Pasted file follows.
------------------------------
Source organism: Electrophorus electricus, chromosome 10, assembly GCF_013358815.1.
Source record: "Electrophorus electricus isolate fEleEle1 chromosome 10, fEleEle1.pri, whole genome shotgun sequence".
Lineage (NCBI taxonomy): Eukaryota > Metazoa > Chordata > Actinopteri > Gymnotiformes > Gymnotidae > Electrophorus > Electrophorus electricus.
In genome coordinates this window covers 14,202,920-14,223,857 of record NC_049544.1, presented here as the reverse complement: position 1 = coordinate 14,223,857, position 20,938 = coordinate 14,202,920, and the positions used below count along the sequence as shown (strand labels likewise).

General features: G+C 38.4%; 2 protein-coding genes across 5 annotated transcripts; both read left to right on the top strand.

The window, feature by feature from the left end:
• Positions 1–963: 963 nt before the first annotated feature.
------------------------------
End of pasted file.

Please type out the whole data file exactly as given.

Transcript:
Source organism: Electrophorus electricus, chromosome 10, assembly GCF_013358815.1.
Source record: "Electrophorus electricus isolate fEleEle1 chromosome 10, fEleEle1.pri, whole genome shotgun sequence".
Lineage (NCBI taxonomy): Eukaryota > Metazoa > Chordata > Actinopteri > Gymnotiformes > Gymnotidae > Electrophorus > Electrophorus electricus.
In genome coordinates this window covers 14,202,920-14,223,857 of record NC_049544.1, presented here as the reverse complement: position 1 = coordinate 14,223,857, position 20,938 = coordinate 14,202,920, and the positions used below count along the sequence as shown (strand labels likewise).

General features: G+C 38.4%; 2 protein-coding genes across 5 annotated transcripts; both read left to right on the top strand.

The window, feature by feature from the left end:
• Positions 1–963: 963 nt before the first annotated feature.